Astropad Slate lets you draw in creative Mac apps like Photoshop with an Apple Pencil on your iPad, convert handwriting into typed text, etc.
The latest software from Astropad, called Slate, was primarily designed to enable Apple users to easily draw in Mac apps using an Apple Pencil on their iPad.
In addition, the app supports controlling the desktop mouse in macOS, so you can navigate the macOS user interface, scroll and click around using your iPad. As a bonus, Slate will automatically convert your handwriting into typed text.
Astropad Slate: Draw in Mac apps with Apple Pencil on iPad
Slate doesn’t mirror your Mac’s screen on the iPad. Instead, it maps input on the iPad into your Mac. Slate’s user interface isn’t a mirrored or extended Mac desktop but a blank screen with custom controls and options. Aside from the Slate iPad app, you must also install a Mac client that maps iPad input to your Mac.
In professional design, CAD and 3D development, pen tablets are a must.
A pen tablet is an input accessory that consists of a pen-like stylus connected to an electronic drawing tablet. You draw or handwrite on it like you would on a piece of paper, and your computer translates your input accordingly in creative apps like Illustrator, Photoshop, and others.
A giant Mac trackpad
Aside from drawing in Mac apps using Apple Pencil, Slate also turns your tablet into a giant trackpad to control the desktop mouse on your computer.
This allows you to navigate macOS with your Apple Pencil, click around, etc. And like with traditional pen tablets, Slate can be configured for relative positioning if you’d like it to map the entire iPad screen to your whole Mac display.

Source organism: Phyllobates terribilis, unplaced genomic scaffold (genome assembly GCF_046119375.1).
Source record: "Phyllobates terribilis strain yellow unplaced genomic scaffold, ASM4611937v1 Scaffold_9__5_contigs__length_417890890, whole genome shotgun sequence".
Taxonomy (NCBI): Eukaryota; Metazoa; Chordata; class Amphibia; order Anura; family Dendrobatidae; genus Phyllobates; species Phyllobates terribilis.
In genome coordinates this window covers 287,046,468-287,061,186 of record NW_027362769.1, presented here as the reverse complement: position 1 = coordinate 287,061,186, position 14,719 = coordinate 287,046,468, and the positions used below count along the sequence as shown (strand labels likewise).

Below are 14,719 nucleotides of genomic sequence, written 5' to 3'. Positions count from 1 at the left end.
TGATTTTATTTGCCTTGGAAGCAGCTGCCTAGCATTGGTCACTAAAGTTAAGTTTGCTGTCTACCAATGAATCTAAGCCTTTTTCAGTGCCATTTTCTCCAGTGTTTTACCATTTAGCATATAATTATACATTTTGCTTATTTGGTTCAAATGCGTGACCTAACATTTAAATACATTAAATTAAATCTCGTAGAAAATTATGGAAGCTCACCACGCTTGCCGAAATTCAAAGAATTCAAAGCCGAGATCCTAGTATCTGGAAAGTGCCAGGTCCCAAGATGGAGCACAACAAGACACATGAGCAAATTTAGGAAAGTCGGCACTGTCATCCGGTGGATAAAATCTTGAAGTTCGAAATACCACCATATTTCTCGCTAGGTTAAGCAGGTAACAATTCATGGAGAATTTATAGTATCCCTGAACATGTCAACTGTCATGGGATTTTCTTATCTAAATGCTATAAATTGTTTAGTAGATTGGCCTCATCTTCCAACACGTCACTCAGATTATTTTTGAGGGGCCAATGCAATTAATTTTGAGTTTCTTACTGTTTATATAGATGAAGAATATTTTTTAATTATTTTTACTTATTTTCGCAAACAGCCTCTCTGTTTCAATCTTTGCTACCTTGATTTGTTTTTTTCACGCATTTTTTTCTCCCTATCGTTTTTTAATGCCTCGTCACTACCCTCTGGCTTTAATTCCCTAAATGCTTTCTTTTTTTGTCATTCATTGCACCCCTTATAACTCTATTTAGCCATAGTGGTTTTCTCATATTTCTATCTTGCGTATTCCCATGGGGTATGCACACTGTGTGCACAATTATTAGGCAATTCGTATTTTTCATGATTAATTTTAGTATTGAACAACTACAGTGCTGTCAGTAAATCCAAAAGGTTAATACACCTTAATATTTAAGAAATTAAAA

As a bonus, any handwriting detected in Slate’s handwriting input box will appear as typed text on your Mac.
You can also draw with your finger and use multi-touch gestures to scroll and zoom in Mac apps. Astropad Slate supports the native Hover Mode on the latest Apple Pencil. For older models, Slate simulates the hover function.
How does Slate differ from Astropad Studio and Sidecar?
Slate turns the iPad into a no-screen pen tablet for the Mac, while Astropad Studio turns it into a drawing tablet for Mac or PC systems. “Slate maps your iPad input to your Mac desktop but displays only a blank screen on your iPad,” Astropad says. On the other hand, Astropad Studio “mirrors your desktop display on your iPad.”
Apple provides a similar feature, called Sidecar, that makes it a cinch to use an iPad as a second display for your Mac and draw in Mac apps with your Apple Pencil. Sidecar is free and built into macOS, so you can use it right out of the box.
As for handwriting support, Apple has a feature called Scribble which converts your handwriting to raw text, but it’s only available on the iPad. As for controlling your Mac with your Apple Pencil, the macOS Universal Control feature lets you use a single keyboard and mouse between your Mac and iPad.
What does Astropad do?
Astropad was founded by two former Apple engineers. In addition to Astropad Studio, its flagship software, the company is also known for the Luna Display dongle that turns an iPad or Mac into a wireless second display with zero lag.
In addition, Astropad sells the Darkboard iPad stand and is behind the Rock Paper accessory that attaches magnetically to the iPad screen, making drawing on your tablet with an Apple Pencil feel like using a ballpoint pen on physical paper.
Pricing and availability
Astropad Slate is available as a free public beta on the Astropad website.
The free public beta will remain open until Astropad collects user feedback and works through the existing bugs. Astropad Slate requires iPadOS 15.0 or later on your tablet and macOS 11.0 or later on your Mac.